Deep Sky Astronomy & Telescopes

Views of Proxima Centauri

November 4, 2013

I haven’t yet read Stephen Baxter’s new novel Proxima, but because of my admiration for his previous books, it’s at the top of my reading list. Judging from the Amazon description, Proxima gets into issues that for me make red dwarfs utterly compelling. What would a habitable planet look like around such a star, tidally […]

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Interstellar Wanderers

October 10, 2013

Because of my fascination with exotic venues for astrobiology, I’ve always enjoyed Karl Schroeder’s novels. The Canadian writer explored brown dwarf planets as future venues for human settlement in Permanence (2002), and in his new book Lockstep (soon to be published by Tor, currently being serialized in Analog), Schroeder looks at ‘rogue’ planets, worlds that […]

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Hunting for Brown Dwarf Planets

April 30, 2013

Brown dwarfs fascinate me because they’re the newest addition to the celestial menagerie, exotic objects about which we know all too little. The evidence suggests that brown dwarfs can form planets, but so far we’ve found only a few. Two gravitational microlensing detections on low mass stars have been reported, one of which is a […]

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The Alpha Centauri Angle

April 25, 2013

Apropos of yesterday’s article on the discovery of Proxima Centauri, it’s worth noting that Murray Leinster’s story “Proxima Centauri,” which ran in Astounding Stories in March of 1935, was published just seven years after H. A. Alden’s parallax findings demonstrated beyond all doubt that Proxima was the closest star to the Sun, vindicating both Robert […]

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Finding Proxima Centauri

April 24, 2013

It’s fascinating to realize how recent our knowledge of the nearest stars has emerged. A little less than a century has gone by since Proxima Centauri was discovered by one Robert Thorburn Ayton Innes (1861-1933), a Scot who had moved to Australia and went on to work at the Union Observatory in Johannesburg. Innes used […]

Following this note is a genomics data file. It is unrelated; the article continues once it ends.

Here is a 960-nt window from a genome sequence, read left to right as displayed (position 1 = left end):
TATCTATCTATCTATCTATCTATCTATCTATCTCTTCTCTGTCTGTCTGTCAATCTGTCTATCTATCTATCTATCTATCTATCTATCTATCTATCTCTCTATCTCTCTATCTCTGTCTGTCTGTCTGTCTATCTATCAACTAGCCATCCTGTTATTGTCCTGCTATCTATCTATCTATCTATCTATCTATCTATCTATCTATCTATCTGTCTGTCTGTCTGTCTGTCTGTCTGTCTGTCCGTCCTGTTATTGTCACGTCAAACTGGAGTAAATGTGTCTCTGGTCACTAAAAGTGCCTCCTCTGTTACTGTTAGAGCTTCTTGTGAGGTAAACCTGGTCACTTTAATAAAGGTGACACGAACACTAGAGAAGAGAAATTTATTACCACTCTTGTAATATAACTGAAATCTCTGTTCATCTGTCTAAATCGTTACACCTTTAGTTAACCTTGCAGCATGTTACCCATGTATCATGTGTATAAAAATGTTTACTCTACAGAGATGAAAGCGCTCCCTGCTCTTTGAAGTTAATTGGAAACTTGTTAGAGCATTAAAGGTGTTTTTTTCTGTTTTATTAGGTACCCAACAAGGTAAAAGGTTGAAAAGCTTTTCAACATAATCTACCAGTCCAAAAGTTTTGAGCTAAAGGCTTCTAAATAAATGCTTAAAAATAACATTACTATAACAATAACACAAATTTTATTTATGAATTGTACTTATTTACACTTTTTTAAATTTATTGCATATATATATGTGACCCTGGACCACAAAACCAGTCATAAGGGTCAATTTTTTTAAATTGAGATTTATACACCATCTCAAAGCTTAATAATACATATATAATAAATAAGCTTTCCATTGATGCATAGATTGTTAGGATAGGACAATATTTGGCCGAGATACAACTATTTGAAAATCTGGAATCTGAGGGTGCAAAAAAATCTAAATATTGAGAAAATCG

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A Gravitationally Lensed Supernova?

April 23, 2013

I keep a close eye on gravitational lensing, not only because of the inherent fascination of the subject but also because the prospect of using the Sun’s own lensing to study distant astrophysical phenomena could lead to near-term missions to 550 AU and beyond. And because I’m also intrigued by ‘standard candles,’ those markers of […]

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The Draco Kill Shot

February 14, 2013

When I was in Huntsville for the recent interstellar conference, I noticed people walking around with black rubber wristbands that said ‘Build a Star Ship.’ Space educator Mike Mongo was handing these out to all concerned, and I soon picked one up to give my grandson. They’re an interesting form of marketing — leave these […]

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Habitable Zones: A Moving Target

January 31, 2013

Habitable zones are always easy enough to explain when you invoke the ‘Goldilocks’ principle, but every time I talk about these matters there’s always someone who wants to know how we can speak about places being ‘not too hot, not too cold, but just right.’ After all, we’re a sample of one, and why shouldn’t […]

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Probing a Brown Dwarf’s Atmosphere

January 9, 2013

The American Astronomical Society’s meeting in Long Beach is going to occupy us for several days, and not always with exoplanet news. Brown dwarfs, those other recent entrants into the gallery of research targets, continue to make waves as we learn more about their nature and distribution. The hope of finding a brown dwarf closer […]

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Solar System Origins: No Supernova?

December 18, 2012

How do we get from clouds of gas and dust in interstellar space to stars like the Sun? It takes the right triggering event, which can cause such a cloud to collapse under its own gravity, and we’ve generally assumed that the trigger was a supernova. Indeed, one way to check the theory is to […]

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